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* This work was supported by NIDDK, National Institutes of Health Grant 52380.The costs of publication of this article were defrayed in part by the payment of page charges. The article must therefore be hereby marked “advertisement” in accordance with 18 U.S.C. Section 1734 solely to indicate this fact.
Deletion of YFH1 inSaccharomyces cerevisiae leads to a loss of respiratory competence due to excessive mitochondrial iron accumulation. A suppressor screen identified a gene, CCC1, that maintained respiratory function in a Δyfh1 yeast strain regardless of extracellular iron concentration. CCC1 expression prevented excessive mitochondrial iron accumulation by limiting mitochondrial iron uptake rather than by increasing mitochondrial iron egress. Expression of CCC1 did not result in sequestration of iron in membranous compartments or cellular iron export.CCC1 expression in wild type cells resulted in increased expression of the high affinity iron transport system composed ofFET3 and FTR1, suggesting that intracellular iron is not sensed by the iron-dependent transcription factor Aft1p. Introduction of AFT1up, a constitutive allele of the iron transcription factor, AFT1, that also leads to increased high affinity iron transport did not prevent Δyfh1 cells from becoming respiratory-incompetent. Although the mechanism by whichCCC1 expression affects cytosolic iron is not known, the data suggest that excessive mitochondrial iron accumulation only occurs when cytosolic free iron levels are high.
Friedreich's ataxia is a lethal disorder affecting the nervous system and heart. The disorder is due to a triplet expansion in the first intron of the Frataxin gene that results in decreased levels of Frataxin mRNA (
). Insight into the function of Frataxin resulted from studies on theSaccharomyces cerevisiae gene, yeastFrataxin homologue (YFH1), which is an orthologue of mammalian Frataxin. In the absence of Yfh1p, iron accumulates within mitochondria, leading to a loss of respiratory activity through the generation of mitochondrial DNA mutations. It is thought that decreased respiratory activity is a consequence of iron-induced oxygen radicals (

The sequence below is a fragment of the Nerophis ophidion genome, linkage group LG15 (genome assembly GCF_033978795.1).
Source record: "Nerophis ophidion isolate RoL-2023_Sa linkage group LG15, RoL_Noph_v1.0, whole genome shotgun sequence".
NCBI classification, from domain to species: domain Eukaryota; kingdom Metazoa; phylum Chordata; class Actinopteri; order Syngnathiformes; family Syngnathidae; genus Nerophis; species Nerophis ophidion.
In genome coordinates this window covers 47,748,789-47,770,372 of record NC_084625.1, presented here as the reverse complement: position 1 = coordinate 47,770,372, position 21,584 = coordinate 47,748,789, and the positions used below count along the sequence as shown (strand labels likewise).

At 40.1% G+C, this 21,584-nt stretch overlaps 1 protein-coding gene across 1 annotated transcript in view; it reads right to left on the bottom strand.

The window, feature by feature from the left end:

), allowedΔyfh1 cells to maintain respiratory activity by preventing the toxic accumulation of mitochondrial iron. The restriction on mitochondrial iron accumulation resulted from reduced mitochondrial iron uptake rather than increased mitochondrial iron efflux. The observation that respiratory activity as well as leucine biosynthesis was unaffected in Δyfh1 cells overexpressingCCC1 implies that Yfh1p is not significantly involved in the biosynthesis, assembly or export of iron-sulfur clusters. Overexpression of CCC1 in wild type cells activated the iron-dependent transcription factor Aft1p, resulting in an increase in iron uptake and cytosolic iron accumulation. Activation of Aft1p suggests that cells sense that cytosolic iron is low, indicating that much of the cytosolic iron was not bioavailable. This reduced concentration of “free” iron did not affect the growth ofΔyfh1 cells but did prevent excessive mitochondrial iron accumulation. These studies demonstrate that toxic mitochondrial iron levels resulting from the loss of Yfh1p may only occur when cytosolic free iron levels are high.
Strains and Growth Media
DY150 (MATa ura3–52, leu2–3, 112, trp1–1, his3–11, 15, ade2–1, can1–100(oc)), 1457 (MATα ura3–52, leu2–3, 112, trp1–1, his3–11, ade6, can1–100(oc)), Δaft1 (MATα trp1-Δ63, leu2–3, 112 gcn4–101, his3–609, ura3–52 aft1::LEU2,) and Δfet3 (MATα ura3–52, leu2–3, 112, trp1–1, ade2–1, can1–100(oc), fet3::HIS3) were all isogenic to the W303 strain of S. cerevisiae. METYFH1 was generated by crossing Δyfh1 (MATa ura3–52, leu2–3, 112, trp1–1, 15, ade2–1, can1–100(oc),yfh1::HIS3) strain with 1457, as described previously (
). The resulting diploid was transformed with a plasmid containing a methionine-regulated YFH1 in pTF63, an episomal plasmid bearing the URA3 marker (pMetYFH1). Expression of Yfh1p is regulated by the MET3 promoter, aHindIII/EcoRV fragment of m2265 clone containing the MET3 promoter. In the presence of methionine, theYFH1 transcription is suppressed, whereas in the absence of methionine, YFH1 is transcribed. The transformed diploid was sporulated and further dissected on synthetic medium lacking methionine and uracil. A haploid Δyfh1 strain with respiratory activity, maintained by the pMetYFH1, was identified and is designated METYFH1 (Δyfh1, pMetYFH1). The respiratory competence of METYFH1 was maintained by growth in medium lacking methionine and uracil. All growth media used in this study were described previously (
). The Escherichia coli strain used for transformation was DH5α (F-, endA1, hsd-R17(rk-, mk+), supE44, thi-1, λ-, recA1, gyrA96, relA1, Δ(laczya-argF)U169, ϕ80dlacZΔM15deoR).
Bacteria and Yeast Transformation
The yeast genomic library used for the suppressor screen was obtained from American Type Culture Collection ATCC), ATCC 37323 (S. cerevisiae genomic library in YEp13, an episomal plasmid DNA bearing LEU2 marker). The genomic library was amplified in DH5α. DNA transformations ofE. coli and S. cerevisiae were performed by standard procedures (